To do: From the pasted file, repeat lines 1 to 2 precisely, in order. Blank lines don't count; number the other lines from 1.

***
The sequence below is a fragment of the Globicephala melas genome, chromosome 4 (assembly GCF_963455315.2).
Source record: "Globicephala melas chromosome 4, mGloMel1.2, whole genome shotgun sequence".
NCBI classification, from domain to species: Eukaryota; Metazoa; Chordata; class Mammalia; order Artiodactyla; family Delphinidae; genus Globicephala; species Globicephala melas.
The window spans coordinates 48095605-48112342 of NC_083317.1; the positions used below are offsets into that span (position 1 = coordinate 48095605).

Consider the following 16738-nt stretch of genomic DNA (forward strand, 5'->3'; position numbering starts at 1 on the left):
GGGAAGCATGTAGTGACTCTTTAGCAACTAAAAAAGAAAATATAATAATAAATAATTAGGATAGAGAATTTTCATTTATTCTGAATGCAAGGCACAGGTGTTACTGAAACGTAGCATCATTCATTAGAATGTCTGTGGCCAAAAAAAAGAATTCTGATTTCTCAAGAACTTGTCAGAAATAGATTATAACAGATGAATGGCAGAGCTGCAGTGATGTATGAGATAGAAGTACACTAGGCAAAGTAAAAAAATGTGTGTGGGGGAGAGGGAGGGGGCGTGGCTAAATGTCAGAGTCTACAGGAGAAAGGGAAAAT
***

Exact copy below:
The sequence below is a fragment of the Globicephala melas genome, chromosome 4 (assembly GCF_963455315.2).
Source record: "Globicephala melas chromosome 4, mGloMel1.2, whole genome shotgun sequence".